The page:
Back in November, Hahn had forecasted a “creative” approach to handling Kopech, and “workload management” is about to become an important term in White Sox fans’ lexicons. Without the lockout, without the illness, Kopech would still have been under a usage microscope. Now, that process starts early as the White Sox aim to, like was just explained with Kelly, have one of their most talented arms available and effective come the really important games at season’s end.

“At the very least, his workload is going to be managed right away from the start,” Hahn said. “This part is not by choice, it’s just a circumstance of him fighting an illness earlier in the year. He only has so many bullets, and we’re hoping to keep him strong and effective through October. Needing to manage his innings a little at the start of the year just helps toward that goal.”

Craig Kimbrel’s White Sox future

La Russa caused another stir during his first media session of the spring when he said he fully expected Craig Kimbrel to be a part of his team’s Opening Day roster.

Given the winter-long conversation about Kimbrel as a likely trade candidate – Hahn took the unusual step of discussing a potential trade openly at the GM meetings – it was assumed the season would start with Kimbrel wearing other colors. And La Russa acknowledged those realities, too, saying, “He really likes it here, but he really likes closing,” indicating that the best thing for all parties might be to find Kimbrel a new home.

Hahn spoke on his big trade acquisition from last summer and basically echoed his manager, talking Kimbrel up as a valuable member of the bullpen but leaving the door open to a trade at the same time.

“Until he’s not in that room, he’s part of what we are trying to do here,” Hahn said. “I’ve spoken with Craig, with his representative, and they both fully understand we view Craig as a piece of building a championship team. He’s preparing to be part of it, which is the right step at this point.

“Obviously, the experience and resume speak for itself. He’s very much a viable piece on a championship club. It remains to be seen exactly if that’s going to be here, but we are preparing as if it will be.”

Perhaps the right deal just hasn’t come around yet. Perhaps the right deal won’t come around until well after the season starts. And perhaps Kimbrel will put his woeful August and September behind him and start pitching the way the White Sox expected him to when they made the move for an All-Star closer last July, giving them no reason to send him elsewhere.

What’s sure, according to La Russa, is that there will be no role change for Kimbrel, who struggled in switching from a ninth-inning man to an eighth-inning man last year. A future Hall-of-Fame closer, Kimbrel will pitch in a setup role – with occasional closing appearances in the event Liam Hendriks is unable to go – should he remain a part of the White Sox’ bullpen. It then remains to be seen whether he can take an offseason worth of adjustment time and fit better into that role than he did after coming down from the North Side last summer.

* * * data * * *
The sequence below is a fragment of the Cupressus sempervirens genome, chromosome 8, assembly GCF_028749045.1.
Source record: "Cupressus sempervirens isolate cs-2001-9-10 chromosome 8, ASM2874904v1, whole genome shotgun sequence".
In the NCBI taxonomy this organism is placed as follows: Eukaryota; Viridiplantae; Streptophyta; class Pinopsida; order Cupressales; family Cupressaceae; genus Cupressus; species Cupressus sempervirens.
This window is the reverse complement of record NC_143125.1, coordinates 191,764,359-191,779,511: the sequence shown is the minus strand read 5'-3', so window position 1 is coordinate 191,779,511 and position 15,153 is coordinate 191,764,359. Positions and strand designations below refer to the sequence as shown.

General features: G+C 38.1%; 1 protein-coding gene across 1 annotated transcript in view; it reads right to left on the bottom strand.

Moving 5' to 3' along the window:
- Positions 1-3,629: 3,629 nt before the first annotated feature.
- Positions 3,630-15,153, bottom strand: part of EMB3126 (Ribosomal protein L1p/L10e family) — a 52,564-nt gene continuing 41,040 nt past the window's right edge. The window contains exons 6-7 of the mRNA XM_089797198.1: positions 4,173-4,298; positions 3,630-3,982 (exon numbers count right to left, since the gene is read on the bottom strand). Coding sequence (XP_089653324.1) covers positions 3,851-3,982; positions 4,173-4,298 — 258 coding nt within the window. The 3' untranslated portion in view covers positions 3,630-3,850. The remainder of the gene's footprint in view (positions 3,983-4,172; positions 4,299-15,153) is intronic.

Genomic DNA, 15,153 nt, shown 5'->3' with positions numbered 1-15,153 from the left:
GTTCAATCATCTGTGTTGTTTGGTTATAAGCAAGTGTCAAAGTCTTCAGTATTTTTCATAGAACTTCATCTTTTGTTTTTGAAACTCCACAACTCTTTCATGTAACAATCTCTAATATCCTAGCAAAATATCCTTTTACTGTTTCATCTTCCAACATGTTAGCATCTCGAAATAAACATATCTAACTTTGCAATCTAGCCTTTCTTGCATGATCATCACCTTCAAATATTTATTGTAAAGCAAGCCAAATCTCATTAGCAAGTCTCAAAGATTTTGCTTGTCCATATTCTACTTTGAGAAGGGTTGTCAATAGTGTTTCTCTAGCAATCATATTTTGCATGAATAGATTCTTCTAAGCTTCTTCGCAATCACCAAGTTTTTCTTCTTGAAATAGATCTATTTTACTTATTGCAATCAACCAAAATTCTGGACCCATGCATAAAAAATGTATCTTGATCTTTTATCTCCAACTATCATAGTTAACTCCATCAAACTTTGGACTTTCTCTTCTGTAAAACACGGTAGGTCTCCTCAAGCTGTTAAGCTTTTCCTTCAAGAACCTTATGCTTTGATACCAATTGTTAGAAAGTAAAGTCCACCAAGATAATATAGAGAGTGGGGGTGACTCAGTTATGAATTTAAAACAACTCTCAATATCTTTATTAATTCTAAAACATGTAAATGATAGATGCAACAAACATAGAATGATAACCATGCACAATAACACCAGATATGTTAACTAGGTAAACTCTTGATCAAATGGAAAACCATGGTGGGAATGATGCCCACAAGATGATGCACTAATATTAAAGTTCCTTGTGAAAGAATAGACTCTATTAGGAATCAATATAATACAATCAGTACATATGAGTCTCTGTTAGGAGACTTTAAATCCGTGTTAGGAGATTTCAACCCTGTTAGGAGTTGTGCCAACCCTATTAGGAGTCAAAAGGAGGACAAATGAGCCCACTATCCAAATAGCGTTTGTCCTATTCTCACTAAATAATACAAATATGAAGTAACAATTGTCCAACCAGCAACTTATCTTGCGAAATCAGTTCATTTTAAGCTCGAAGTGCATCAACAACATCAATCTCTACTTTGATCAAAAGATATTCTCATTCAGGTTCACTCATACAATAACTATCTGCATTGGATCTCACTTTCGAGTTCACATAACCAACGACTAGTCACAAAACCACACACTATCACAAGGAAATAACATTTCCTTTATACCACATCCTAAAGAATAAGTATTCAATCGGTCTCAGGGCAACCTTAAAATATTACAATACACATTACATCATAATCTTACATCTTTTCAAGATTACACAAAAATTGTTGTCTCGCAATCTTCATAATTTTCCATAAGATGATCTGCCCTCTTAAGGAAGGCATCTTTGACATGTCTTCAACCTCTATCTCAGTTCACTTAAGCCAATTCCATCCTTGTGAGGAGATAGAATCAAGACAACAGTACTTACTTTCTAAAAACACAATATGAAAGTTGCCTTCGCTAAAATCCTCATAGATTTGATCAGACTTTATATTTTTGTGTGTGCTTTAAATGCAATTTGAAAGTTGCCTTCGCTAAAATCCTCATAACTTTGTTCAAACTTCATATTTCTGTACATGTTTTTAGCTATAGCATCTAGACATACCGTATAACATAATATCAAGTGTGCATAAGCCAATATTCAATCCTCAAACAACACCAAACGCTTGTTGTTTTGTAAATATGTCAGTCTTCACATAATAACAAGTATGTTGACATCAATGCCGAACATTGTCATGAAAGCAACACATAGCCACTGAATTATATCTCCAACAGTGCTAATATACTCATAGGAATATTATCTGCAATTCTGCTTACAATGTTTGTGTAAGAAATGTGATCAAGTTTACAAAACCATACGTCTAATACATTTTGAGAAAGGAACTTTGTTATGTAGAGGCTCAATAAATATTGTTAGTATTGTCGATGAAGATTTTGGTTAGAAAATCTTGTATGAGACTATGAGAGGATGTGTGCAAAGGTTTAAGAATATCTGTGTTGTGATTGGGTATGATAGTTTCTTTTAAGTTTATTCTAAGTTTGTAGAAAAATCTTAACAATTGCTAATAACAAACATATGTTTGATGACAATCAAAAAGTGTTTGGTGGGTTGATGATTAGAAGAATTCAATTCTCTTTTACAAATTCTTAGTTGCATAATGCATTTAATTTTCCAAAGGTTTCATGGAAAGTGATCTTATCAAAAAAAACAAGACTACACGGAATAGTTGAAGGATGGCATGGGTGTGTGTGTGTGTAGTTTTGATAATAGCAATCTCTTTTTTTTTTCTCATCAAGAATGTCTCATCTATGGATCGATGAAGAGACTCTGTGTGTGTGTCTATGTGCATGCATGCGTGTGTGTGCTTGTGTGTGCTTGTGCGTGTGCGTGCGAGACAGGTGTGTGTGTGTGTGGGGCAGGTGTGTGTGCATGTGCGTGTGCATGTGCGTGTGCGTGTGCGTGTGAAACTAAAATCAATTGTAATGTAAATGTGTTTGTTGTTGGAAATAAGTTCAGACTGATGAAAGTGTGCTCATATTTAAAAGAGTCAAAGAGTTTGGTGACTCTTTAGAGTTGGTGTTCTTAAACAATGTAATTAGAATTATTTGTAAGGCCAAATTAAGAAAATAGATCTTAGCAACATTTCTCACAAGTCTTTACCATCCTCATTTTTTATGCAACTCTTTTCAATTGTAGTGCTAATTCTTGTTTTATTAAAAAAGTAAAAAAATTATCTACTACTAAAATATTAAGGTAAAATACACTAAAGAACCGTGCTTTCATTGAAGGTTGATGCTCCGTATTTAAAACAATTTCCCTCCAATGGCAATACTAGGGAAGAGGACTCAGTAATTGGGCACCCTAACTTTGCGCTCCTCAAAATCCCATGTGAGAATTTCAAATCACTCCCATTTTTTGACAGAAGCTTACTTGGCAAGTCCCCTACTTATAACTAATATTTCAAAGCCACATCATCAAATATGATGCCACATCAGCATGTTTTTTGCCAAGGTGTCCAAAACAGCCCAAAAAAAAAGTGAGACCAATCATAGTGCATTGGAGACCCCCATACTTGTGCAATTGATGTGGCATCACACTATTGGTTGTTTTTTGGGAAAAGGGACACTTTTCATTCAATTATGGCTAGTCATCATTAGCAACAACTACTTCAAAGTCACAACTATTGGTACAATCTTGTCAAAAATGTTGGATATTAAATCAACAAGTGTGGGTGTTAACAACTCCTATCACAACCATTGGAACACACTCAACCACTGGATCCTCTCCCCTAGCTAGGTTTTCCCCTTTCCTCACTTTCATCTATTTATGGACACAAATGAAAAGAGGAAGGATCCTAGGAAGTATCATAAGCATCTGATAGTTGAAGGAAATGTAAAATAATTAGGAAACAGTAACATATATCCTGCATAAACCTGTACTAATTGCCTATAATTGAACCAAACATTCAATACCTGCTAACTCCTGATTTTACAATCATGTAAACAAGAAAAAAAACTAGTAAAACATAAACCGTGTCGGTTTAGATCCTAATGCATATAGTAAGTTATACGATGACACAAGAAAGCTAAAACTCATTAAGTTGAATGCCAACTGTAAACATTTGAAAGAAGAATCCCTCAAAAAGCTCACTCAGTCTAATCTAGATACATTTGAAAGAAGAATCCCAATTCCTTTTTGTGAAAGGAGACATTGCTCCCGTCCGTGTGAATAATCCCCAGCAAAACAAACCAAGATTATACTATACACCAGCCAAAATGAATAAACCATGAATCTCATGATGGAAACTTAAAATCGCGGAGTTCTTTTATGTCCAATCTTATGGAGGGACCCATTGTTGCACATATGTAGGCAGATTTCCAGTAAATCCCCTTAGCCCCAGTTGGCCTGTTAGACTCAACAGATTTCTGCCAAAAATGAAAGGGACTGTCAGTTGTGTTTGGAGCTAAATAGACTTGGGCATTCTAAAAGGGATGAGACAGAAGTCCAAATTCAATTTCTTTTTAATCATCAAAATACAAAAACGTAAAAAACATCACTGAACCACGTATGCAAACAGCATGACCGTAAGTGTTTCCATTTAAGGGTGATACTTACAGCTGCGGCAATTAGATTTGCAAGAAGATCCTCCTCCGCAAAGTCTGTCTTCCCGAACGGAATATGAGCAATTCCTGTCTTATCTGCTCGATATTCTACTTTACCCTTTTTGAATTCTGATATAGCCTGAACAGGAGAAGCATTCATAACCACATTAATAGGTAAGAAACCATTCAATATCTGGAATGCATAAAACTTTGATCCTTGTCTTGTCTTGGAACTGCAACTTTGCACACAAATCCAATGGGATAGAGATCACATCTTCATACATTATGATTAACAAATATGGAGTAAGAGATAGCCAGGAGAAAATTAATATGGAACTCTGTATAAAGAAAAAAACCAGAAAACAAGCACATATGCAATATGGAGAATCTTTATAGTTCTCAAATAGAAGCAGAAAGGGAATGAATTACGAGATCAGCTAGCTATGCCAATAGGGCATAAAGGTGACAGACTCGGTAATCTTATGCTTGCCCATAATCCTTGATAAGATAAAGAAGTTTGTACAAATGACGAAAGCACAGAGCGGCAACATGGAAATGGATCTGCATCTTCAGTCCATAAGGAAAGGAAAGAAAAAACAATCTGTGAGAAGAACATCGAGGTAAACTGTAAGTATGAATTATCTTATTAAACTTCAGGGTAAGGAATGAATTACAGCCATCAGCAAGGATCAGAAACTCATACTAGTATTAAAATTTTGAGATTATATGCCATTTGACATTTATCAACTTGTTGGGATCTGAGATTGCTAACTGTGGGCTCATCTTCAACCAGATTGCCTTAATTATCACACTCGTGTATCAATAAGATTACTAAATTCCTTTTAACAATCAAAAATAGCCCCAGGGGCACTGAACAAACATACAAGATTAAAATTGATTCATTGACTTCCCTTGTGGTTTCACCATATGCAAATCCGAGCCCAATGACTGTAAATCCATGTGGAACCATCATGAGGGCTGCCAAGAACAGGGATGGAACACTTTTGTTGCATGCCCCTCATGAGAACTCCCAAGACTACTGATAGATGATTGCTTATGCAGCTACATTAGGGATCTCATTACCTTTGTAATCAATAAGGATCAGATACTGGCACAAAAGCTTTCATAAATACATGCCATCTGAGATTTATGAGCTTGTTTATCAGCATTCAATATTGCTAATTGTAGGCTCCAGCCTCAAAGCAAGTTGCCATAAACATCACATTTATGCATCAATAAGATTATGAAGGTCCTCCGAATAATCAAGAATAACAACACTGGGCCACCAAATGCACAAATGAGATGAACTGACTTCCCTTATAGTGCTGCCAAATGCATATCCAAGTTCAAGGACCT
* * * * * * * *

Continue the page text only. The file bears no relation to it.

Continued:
What makes sense, though, is the continued discussion of Kimbrel as a trade candidate, not because he needs to be removed from the roster but because after the Kelly signing, the back end of the bullpen is suddenly a position of great strength for the White Sox. And typically, when it comes to making a trade to improve the club, dealing from a position of strength is the way to go.

So don’t close the door on a Kimbrel trade. But also maybe start getting used to the possibility that he’s not going anywhere.

What moves come next?

As mentioned at the top, Hahn’s not ready to say he’s done making moves. But should the reported signing of Josh Harrison become official, the White Sox’ 40-man roster will be at 40, and any further moves means maneuvering there.

That’s not really that big a problem, but it will require further decisions. And there’s probably a large portion of fans and observers that can point to areas in need of or at least warranting improvement.

Hahn spoke glowingly of the team’s current situation in right field, a three-headed option featuring Andrew Vaughn, Gavin Sheets and Adam Engel. Given the marquee outfielders still on the free-agent market, plenty are hoping that changes between now and Opening Day.

If the fans yelling their wish lists at the GM as he walked through camp Sunday were any indication, hopes are, too, that Hahn will do something to shake up the starting rotation. The news involving Kopech has only increased those calls, and fans are still leery, at best, about what Dallas Keuchel can provide after his career-worst season in 2021.

Hahn was asked if signing Velasquez – who is aboard on a major league deal, likely signaling he’ll start the season as a necessary, innings-eating member of the bullpen – satisfied his goals for adding to the rotation.

“It satisfies the desire to get Velasquez and have more versatility and upside on that pitching staff. It doesn’t necessarily preclude us from doing other moves,” Hahn said. “We’ll see what happens in the coming weeks. Things are still fluid.

“It’s a shorter onboarding period, and the immediate full schedule is going to require flexibility on how we handle all these guys. We’re looking to play deep into October. So early on, we might have to do some creative things.

“I would never stand here and say we have enough pitching.”

Hahn’s way is to leave the door open to any and all possibilities, the right approach as you never know what’s going to pop up – or pan out. Certainly, though, the focus will remain on his work in this most unusual of springs, with a Winter Meetings level of rumors and player movement existing alongside all those videos of bullpen sessions and batting practice.

“Whether it’s today or a week from now, whenever this flurry of transactions comes to an end, it’s not the end of us looking to improve the 2022 White Sox,” Hahn said. “There will be other opportunities to have additions, whether that’s in March or May or July. It’s something we’re going to explore. No single acquisition is going to make us stop doing that.”